The pressure is causing huge stresses for some. “I felt embarrassed and ashamed and I didn’t want to speak to a financial counsellor because I could work it out but I knew I had better do what they said or my electricity would be cut off,” Ms McDonald said.
Since January 2020, 78 Alinta customers called the helpline, compared with 10 AGL customers, five Energy Australia customers and 25 Origin customers.
In a statement Alinta said after an initial review of both cases it was concerned that aspects of the customer interaction “do not align with our policy.”
Given financial counsellors are a free community service and in high demand and short supply it can sometimes take six to eight weeks to see someone, which makes it problematic for Alinta customers.
Alinta’s treatment of some of these customers is potentially in breach of the Energy Retail Code and the Essential Service Commission’s (ESC) energy compliance and enforcement policy, specifically the part relating to payment difficulties.
I felt embarrassed and ashamed … but I knew I had better do what they said or my electricity would be cut off.
It has resulted in a number of complaints being lodged to the regulator ESC and the Energy and Water Ombudsman.
In one letter to the ESC, dated February 24, CALC says “We hope the ESC can take action to ensure that Alinta is held to account for any breaches in this situation and to discourage the systemic issues with their conduct that we are seeing, particularly in relation to referrals to our services as a condition of assessing entitlements.”
Other states including Queensland and NSW have also noted a recent spike in the number of Alinta customers contacting financial counsellors for help.
Victorian-based financial counsellor Sarah Brown-Shaw likens it to Alinta outsourcing a core component of its business.
“A for profit company like Alinta needs to have discussions with their customers about payment plans instead of forcing them to speak to us, particularly when some of them don’t want to,” she said.
It was a sentiment echoed by Financial Counselling Australia boss Fiona Guthrie who said “financial counsellors are always really happy to take referrals from industry, but they need to be appropriate referrals. An energy retailer has an obligation to assess a customer’s request for hardship in the first instance, not outsource it. Inappropriate referrals just stretch already stretched community sector resources.”
A spokesman for the ESC said the regulator “takes seriously any breaches of our energy rules, including rules aimed at protecting customers experiencing payment difficulties. Energy companies found in breach of these rules will face potential enforcement action. We confirm that Consumer Action Law Centre has referred complaints to us and we are looking into it.”
CALC director of policy and campaigns, Katherine Temple, said a large proportion of people who contacted the National Debt Helpline on Alinta payment plans failed to meet them because they weren’t affordable in the first place.
“We have spoken to Alinta about the issue but have failed to see any genuine attempt to fix the situation,” she said.
Alinta said in a statement its hardship program was managed in Australia and delivered from the Philippines as part of a process established in May 2019.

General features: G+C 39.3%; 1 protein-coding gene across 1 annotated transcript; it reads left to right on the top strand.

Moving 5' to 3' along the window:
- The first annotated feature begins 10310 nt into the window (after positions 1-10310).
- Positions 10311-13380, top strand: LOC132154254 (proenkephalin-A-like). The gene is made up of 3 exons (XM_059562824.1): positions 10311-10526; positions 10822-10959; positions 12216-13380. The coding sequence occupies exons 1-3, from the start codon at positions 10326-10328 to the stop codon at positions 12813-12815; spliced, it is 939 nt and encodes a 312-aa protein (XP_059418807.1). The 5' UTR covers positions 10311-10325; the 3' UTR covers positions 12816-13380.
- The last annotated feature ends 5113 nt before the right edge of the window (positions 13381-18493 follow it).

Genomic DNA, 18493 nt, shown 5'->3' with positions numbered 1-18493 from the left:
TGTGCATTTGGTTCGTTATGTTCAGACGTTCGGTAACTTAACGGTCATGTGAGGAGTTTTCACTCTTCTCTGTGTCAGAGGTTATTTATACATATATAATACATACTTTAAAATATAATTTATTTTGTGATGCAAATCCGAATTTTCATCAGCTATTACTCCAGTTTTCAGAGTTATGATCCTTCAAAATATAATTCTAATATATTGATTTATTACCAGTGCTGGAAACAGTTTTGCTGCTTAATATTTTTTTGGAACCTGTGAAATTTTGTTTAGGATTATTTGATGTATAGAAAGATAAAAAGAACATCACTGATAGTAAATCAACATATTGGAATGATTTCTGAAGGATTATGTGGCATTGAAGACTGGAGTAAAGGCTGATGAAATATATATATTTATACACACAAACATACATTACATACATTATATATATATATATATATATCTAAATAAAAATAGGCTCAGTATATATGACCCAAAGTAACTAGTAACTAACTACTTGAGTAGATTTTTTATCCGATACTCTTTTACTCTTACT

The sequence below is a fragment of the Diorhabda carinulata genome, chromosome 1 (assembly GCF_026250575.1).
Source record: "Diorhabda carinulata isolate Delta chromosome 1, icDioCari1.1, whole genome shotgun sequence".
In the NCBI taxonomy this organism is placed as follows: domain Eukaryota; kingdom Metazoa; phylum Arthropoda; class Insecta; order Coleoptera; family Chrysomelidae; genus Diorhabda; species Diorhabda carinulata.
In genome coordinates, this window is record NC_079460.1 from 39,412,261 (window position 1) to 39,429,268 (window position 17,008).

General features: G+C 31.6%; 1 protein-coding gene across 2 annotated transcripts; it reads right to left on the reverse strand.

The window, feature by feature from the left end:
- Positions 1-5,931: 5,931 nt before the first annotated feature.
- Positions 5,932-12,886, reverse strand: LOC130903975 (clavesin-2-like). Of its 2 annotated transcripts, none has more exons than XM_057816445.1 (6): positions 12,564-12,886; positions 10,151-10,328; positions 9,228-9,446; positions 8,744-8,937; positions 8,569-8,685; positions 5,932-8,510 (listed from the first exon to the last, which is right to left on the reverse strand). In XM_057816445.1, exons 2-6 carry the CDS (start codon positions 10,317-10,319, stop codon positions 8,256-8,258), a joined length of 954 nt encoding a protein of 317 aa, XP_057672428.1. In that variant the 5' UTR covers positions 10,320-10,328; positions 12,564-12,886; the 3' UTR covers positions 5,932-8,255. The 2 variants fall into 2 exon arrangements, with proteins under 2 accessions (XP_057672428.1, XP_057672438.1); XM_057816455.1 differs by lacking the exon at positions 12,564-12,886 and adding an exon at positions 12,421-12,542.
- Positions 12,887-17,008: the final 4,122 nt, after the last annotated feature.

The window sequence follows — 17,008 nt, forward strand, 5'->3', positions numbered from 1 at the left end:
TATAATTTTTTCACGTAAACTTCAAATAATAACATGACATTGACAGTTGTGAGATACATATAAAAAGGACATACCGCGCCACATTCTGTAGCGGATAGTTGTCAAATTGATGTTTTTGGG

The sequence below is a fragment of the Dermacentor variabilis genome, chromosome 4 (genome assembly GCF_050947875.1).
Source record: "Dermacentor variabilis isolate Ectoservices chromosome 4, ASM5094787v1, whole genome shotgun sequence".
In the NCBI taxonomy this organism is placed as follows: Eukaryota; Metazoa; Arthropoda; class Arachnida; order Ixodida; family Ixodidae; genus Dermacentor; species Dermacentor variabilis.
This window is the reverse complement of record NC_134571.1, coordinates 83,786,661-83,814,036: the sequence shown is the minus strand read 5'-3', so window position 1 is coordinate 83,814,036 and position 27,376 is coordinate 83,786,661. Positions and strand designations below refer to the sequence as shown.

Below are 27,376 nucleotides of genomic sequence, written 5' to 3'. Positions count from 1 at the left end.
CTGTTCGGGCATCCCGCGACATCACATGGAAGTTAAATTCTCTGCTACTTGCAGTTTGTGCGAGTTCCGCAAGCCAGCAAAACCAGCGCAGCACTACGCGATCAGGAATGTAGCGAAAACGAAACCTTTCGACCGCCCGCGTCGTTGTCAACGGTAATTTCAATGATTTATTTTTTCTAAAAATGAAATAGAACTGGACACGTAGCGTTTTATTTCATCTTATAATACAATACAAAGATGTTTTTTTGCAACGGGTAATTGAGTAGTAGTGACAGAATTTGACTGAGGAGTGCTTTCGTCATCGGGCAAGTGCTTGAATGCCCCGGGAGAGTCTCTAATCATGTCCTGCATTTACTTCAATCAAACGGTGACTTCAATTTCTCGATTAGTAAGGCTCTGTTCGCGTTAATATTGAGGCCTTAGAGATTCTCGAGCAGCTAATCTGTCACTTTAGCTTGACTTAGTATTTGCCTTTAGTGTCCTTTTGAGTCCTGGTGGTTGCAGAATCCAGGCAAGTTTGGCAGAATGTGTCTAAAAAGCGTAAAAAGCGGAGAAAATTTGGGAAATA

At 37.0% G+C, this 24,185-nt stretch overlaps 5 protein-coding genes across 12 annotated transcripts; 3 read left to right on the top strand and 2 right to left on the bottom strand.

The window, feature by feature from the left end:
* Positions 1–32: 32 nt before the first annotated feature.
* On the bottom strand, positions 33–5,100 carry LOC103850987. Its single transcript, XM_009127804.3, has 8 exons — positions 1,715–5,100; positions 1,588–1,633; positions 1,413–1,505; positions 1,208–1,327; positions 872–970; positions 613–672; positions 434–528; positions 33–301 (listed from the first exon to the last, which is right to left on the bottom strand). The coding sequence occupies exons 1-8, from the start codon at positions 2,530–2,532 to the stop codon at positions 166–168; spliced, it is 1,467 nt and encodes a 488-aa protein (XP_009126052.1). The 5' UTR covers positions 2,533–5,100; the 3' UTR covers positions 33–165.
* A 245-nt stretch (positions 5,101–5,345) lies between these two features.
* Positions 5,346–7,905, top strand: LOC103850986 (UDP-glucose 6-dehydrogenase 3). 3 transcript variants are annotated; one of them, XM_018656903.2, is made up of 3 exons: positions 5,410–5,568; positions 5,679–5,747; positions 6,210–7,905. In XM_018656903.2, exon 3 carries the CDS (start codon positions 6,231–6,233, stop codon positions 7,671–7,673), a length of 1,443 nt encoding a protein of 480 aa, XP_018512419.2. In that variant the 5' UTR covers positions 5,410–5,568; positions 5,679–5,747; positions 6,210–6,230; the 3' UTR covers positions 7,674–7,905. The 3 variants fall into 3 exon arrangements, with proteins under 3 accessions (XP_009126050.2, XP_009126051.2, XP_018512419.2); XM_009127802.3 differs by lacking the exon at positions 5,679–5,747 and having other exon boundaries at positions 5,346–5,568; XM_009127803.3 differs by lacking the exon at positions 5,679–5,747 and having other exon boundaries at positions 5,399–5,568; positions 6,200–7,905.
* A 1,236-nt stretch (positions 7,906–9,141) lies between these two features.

It said industry statistics indicate that customers on hardship programs were at an all-time high, “which is a factor in our increased activity. Our expectation is for these trends to continue across the industry.” It said it encouraged people to get support and contact free financial counselling services “because we feel they have the expertise required to help”.
It said if CALC and Financial Counselling Australia were unable to continue providing these services it may require a whole of sector and government response and Alinta would be happy to participate.
“It is important that customers in hardship continue to receive this sort of support, so we do not have any plans to stop referring customers to community support services,” Alinta said.
It isn’t the first time Alinta has been in the regulator’s sights. In 2018 the energy company was fined $300,000 by the ESC for allegedly transferring customers without their consent.
The ESC will also commence an audit of Alinta Energy this month.
Other heavy handed tactics being looked at include the issuing of a bankruptcy notice to dairy farmers the White family who missed a $2000 payment on an electricity bill.
Alinta is also facing an inquiry by the Office of the Australian Information Commissioner, which regulates the Australian Privacy Act, on the back of a joint media investigation by The Age, Herald and ABC’s 7.30 which exposed gaping holes in how Alinta protects the personal information of its 1.1 million customers.
A series of Alinta documents leaked by a whistleblower show that almost three years after then-treasurer Scott Morrison approved the company’s sale to Chinese-owned Chow Tai Fook on advice from the Foreign Investment Review Board (FIRB), the company’s privacy systems remain inadequate.
One internal document said Alinta “may not be adequately protecting personal information” and at times “doesn’t meet the requirements of privacy laws”.
Since the takeover in 2017 Alinta has been aggressively signing up new customers, more recently signing up 1000 a day. It seems as customer numbers surged, so did complaints.
Adele Ferguson is a Gold Walkley Award winning investigative journalist. She reports and comments on companies, markets and the economy.